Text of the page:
In The Beginning There Was Wally

Despite his father working hard from dawn to dark on the plantation, and being promoted to a variety of better jobs, life remained hard, and putting food on the table for a growing family a challenge. The family was so hard up, Wally recalled later, “my parents couldn’t afford to buy us a stick of candy.”

Likewise, there were no toys. So he and his brother Akira ran around, literally. Akira, two years older, was the fastest kid on the plantation, and Wally was right behind. Akira’s Maui record for the 40-yard dash stood for decades.


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Wally Yonamine with the San Francisco 49ers in 1947. Photo courtesy Jane Yonamine

The authoritative 2008 book Wally Yonamine: The Man Who Changed Japanese Baseball by Robert K. Fitts (University of Nebraska Press) includes an anecdote about the hungry, adventurous Yonamine boys stealing a watermelon, despite getting fired at by a shotgun-toting farmer. They soon gravitated to sports, whatever the season was.

“He was a rascal,” Jane says. “Nothing really bad. Mostly, Wally was so busy with sports, he didn’t want to do school-work.”

That is how, out of seven siblings, he was the only non-Buddhist.

“His uncle took him to the Catholic church to straighten him out,” Jane says.

His faith stayed with him, which is one reason he and Jane bought a unit at Kahala Nui retirement center, so he could walk to morning mass every day at adjacent Star of the Sea church.

In his book, Fitts writes “the Yonamine brothers played softball, volleyball, soccer and Wally’s particular favorite, football. Since they didn’t have enough money to buy a football, they took an (empty) can of Carnation creamed corn, wrapped it in newspapers, and used that instead.” And because there were few teen boys in the area, the Yonamine brothers joined men’s games.

A radio was Wally’s first window into a world beyond plantation life, and he especially enjoyed listening to games of the semi-pro Hawaii Baseball League and ILH football games from Honolulu Stadium. Listening to games, often with his grandmother, he began to dream of playing in the big city.

As a teen he worked summer days on the plantation, cutting sugar cane.

“I used to really hate that job,” Wally told Fitts. “I got paid only 25 cents a day, but it was the only job I could find. I told myself I never wanted to work in the cane fields again. That’s where my drive to always try my best and never give up came from.”

Wally boarded at Lahainaluna High School for his freshman year, and with other boarders worked three hours on the school farm before classes. His job was to personally bring in 100 pounds of grass a day for the farm’s cows. He went out for the football team in that autumn of 1941 and was named to the second team. But in the first game – against Roosevelt of Honolulu – a Lunas running back broke his thumb, and the coach put in Wally. On his first play, after taking a lateral pitch, Wally threw a 35-yard touchdown pass. He later ran 11 yards for another TD and scored again on a 70-yard interception return.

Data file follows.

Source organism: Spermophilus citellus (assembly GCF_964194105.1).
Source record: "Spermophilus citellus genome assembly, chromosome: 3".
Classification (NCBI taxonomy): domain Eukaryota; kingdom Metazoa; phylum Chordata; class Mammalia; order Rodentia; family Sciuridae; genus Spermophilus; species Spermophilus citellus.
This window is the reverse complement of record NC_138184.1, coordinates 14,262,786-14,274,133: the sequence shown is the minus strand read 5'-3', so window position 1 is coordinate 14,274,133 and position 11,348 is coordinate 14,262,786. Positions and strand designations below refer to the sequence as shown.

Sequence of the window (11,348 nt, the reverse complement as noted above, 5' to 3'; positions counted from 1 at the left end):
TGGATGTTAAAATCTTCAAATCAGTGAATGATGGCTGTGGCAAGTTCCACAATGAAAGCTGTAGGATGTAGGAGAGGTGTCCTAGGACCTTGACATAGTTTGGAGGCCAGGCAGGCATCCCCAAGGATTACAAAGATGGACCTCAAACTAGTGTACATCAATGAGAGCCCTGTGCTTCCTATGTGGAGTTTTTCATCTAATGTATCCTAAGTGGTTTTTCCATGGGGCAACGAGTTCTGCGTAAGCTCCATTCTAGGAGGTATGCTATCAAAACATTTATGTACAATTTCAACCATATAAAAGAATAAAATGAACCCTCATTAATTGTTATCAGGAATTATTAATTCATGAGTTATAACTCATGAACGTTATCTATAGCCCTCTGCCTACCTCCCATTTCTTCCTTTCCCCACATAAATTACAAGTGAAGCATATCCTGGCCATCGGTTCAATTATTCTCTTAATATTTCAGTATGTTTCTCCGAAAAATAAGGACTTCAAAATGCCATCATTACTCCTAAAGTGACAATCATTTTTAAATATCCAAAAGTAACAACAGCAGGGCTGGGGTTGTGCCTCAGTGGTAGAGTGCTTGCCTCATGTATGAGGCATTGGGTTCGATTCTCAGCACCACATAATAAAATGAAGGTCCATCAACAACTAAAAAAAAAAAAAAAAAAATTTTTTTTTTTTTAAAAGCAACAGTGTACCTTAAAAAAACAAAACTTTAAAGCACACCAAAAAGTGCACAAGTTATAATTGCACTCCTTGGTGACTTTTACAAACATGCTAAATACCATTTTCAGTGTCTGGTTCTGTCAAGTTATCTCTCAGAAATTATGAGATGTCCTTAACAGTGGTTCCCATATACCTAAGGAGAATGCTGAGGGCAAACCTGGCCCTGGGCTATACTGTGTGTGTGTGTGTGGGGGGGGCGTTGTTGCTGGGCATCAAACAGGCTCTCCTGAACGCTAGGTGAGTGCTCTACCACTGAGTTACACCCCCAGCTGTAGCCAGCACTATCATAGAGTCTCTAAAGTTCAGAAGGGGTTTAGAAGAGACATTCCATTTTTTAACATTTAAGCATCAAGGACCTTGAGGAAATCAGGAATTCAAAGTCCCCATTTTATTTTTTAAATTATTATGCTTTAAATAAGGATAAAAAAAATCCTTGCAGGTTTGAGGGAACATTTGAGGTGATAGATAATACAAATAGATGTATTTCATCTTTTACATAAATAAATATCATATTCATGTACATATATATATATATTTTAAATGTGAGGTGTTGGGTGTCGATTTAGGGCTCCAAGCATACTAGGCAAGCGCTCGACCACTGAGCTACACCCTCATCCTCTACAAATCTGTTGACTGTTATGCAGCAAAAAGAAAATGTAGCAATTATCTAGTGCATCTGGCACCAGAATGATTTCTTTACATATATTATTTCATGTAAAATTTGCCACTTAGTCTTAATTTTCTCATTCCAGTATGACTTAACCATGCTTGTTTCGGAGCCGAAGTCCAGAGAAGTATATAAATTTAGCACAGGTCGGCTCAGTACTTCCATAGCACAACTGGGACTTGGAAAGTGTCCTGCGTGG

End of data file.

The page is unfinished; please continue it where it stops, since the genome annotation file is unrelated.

The Lunas went 6-0 on Maui and hosted Oahu champions Saint Louis in the Haleakala Bowl, which drew 4,000 spectators to the Kahului Fairgrounds. The star for Saint Louis was “Squirmin’ Herman” Wedemeyer – as it happens another inaugural inductee into the Hawaii NFL Legends. The city boys prevailed with two late scores, 13-0.

Wally again worked the sugar fields the following summer and returned for his sophomore season at Lahainaluna. With him running and passing out of the single-wing formation, and kicking, punting and returning kicks, the Lunas again won the Maui title, going 5-0-1. In the deciding final game, Wally scored all 19 points in a 19-6 win over St. Anthony.

On Maui, he was the best player on any field stepped, but he couldn’t get the dream of playing in Honolulu Stadium out of his head. So he asked his father if he could move to Oahu. Having himself left Okinawa at 17, Matsusai said, “If you want to go, you go.”

He went, moving in with an older sporting friend from Olowalu, Mac Flores, now a stevedore.

Wally could have attended Saint Louis – just picture him in the same backfield with Squirmin’ Herman – but instead enrolled at Farrington in the fall of 1943. It was there Kaname adopted the name Wally – after the school’s namesake, Gov. Wallace Rider Farrington. It was frustrating having to sit out his junior year after transferring, and he was never sure where his next meal would come from, but he worked out regularly with Farrington equipment manager Arthur Arnold (who’d also suggested the name change as a way of fitting in) and was ready for his senior season.

Imagine his thoughts and emotions as he ran onto the field for his first game at Honolulu Stadium, which at capacity held 26,000 spectators, his boyhood dream about to come true. Kamehameha was the foe, and wearing a white No. 37 Govs jersey Wally kicked a field goal to open the scoring, later prevented a Kamehameha score with an interception, scored on a run early in the third quarter and added the extra-point kick, giving Farrington a 10-7 win. As in his final game on Maui, in Wally’s first game on Oahu he tallied all the winning points. He would repeat that feat several times during the season, and was named the Honolulu Advertiser‘s league MVP.

Wally turned 20 the following summer and was drafted into the U.S. Army. But the war in Europe was over and Japan would surrender six weeks after he started basic training at Schofield Barracks. It was there he caught the eye of Pittsburgh Steelers coach Jock Sutherland, who had played college ball at Pitt under the legendary Pop Warner. Sutherland offered Wally a contract with the Steelers, but he declined, saying he wanted to attend college – he had scholarship offers from USC, Ohio State and St. Mary’s (where Wedemeyer was starring).